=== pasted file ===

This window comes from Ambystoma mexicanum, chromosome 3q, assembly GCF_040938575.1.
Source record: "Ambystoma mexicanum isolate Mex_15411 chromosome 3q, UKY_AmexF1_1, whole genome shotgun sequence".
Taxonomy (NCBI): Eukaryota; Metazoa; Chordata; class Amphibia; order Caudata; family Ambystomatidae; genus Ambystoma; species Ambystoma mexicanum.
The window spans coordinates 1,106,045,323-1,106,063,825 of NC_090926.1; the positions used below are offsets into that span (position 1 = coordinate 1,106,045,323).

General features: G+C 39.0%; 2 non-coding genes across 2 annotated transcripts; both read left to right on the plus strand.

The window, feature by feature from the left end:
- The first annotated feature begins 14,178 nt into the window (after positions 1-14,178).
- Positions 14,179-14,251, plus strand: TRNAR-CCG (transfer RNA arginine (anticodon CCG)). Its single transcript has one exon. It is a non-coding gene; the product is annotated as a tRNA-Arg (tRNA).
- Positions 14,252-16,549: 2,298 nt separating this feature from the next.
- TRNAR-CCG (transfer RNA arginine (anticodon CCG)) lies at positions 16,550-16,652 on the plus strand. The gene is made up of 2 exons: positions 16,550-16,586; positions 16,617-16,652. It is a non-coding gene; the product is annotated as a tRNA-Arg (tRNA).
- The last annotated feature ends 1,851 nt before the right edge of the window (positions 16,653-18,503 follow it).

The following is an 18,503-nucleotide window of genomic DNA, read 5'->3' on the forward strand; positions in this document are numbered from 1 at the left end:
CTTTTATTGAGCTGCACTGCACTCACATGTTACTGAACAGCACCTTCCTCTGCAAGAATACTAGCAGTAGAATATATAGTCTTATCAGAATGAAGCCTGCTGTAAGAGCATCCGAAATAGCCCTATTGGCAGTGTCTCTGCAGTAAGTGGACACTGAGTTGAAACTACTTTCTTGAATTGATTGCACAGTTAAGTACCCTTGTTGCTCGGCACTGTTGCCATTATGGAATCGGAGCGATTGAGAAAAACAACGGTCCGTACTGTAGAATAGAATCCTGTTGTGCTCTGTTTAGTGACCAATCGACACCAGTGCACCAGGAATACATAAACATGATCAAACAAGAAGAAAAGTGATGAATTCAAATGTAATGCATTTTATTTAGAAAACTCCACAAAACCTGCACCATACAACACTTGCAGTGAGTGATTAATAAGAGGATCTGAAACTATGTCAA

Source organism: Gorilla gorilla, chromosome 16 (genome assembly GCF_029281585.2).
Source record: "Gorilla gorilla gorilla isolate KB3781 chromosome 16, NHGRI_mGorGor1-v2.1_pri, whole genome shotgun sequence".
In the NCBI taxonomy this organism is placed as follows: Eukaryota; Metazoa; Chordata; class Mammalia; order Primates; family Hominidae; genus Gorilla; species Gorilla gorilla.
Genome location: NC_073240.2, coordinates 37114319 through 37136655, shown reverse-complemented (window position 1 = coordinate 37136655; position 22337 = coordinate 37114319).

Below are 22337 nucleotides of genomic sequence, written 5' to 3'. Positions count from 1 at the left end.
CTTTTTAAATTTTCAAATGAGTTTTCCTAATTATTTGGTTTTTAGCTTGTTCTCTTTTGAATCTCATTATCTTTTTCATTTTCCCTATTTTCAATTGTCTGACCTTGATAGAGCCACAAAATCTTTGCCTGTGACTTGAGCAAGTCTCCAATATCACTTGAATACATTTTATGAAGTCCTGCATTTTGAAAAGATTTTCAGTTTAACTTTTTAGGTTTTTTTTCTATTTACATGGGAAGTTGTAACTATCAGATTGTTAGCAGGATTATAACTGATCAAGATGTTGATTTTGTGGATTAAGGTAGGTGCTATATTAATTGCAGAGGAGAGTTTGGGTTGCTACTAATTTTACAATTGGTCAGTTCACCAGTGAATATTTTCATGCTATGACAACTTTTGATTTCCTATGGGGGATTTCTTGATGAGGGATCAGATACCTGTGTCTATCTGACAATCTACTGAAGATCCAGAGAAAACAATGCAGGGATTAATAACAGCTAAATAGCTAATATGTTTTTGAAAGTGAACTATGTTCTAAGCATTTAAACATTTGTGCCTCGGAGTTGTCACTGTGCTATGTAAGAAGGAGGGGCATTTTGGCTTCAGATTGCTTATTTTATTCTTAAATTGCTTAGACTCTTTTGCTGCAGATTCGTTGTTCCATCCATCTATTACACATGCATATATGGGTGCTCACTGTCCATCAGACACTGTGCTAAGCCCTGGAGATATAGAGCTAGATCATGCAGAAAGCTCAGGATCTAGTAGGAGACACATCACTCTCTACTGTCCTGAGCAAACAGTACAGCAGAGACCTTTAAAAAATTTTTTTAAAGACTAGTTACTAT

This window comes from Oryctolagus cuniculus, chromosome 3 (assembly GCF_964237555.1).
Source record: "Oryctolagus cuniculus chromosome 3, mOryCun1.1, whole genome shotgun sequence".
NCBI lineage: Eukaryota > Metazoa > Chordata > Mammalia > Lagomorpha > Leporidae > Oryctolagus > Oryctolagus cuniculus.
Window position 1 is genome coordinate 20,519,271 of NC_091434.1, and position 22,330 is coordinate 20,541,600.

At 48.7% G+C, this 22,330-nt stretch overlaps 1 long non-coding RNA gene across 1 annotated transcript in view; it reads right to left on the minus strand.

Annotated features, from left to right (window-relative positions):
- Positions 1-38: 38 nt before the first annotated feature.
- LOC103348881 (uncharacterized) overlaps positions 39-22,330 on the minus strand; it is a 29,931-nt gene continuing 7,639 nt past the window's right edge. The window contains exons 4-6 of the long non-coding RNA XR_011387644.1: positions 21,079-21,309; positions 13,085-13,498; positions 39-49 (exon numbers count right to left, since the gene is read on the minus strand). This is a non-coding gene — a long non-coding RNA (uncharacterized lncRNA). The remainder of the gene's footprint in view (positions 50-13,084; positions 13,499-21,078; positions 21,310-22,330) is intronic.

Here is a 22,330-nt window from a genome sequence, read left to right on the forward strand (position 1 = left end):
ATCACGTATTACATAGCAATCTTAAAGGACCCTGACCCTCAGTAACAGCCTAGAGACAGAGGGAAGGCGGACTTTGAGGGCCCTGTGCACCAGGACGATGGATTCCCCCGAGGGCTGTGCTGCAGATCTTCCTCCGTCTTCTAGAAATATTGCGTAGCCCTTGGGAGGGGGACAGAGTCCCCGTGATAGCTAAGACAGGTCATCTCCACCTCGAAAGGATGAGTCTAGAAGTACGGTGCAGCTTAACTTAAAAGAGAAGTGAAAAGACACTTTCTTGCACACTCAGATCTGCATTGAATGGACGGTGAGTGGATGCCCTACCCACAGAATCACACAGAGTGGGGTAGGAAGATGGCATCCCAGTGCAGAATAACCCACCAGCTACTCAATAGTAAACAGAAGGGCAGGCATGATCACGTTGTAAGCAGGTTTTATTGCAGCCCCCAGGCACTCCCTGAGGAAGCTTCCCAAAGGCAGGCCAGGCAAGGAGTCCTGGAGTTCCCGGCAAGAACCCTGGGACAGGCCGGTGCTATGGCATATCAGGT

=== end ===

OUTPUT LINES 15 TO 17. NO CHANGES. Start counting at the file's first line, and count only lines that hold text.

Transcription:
Source record: "Gorilla gorilla gorilla isolate KB3781 chromosome 16, NHGRI_mGorGor1-v2.1_pri, whole genome shotgun sequence".
In the NCBI taxonomy this organism is placed as follows: Eukaryota; Metazoa; Chordata; class Mammalia; order Primates; family Hominidae; genus Gorilla; species Gorilla gorilla.
Genome location: NC_073240.2, coordinates 37114319 through 37136655, shown reverse-complemented (window position 1 = coordinate 37136655; position 22337 = coordinate 37114319).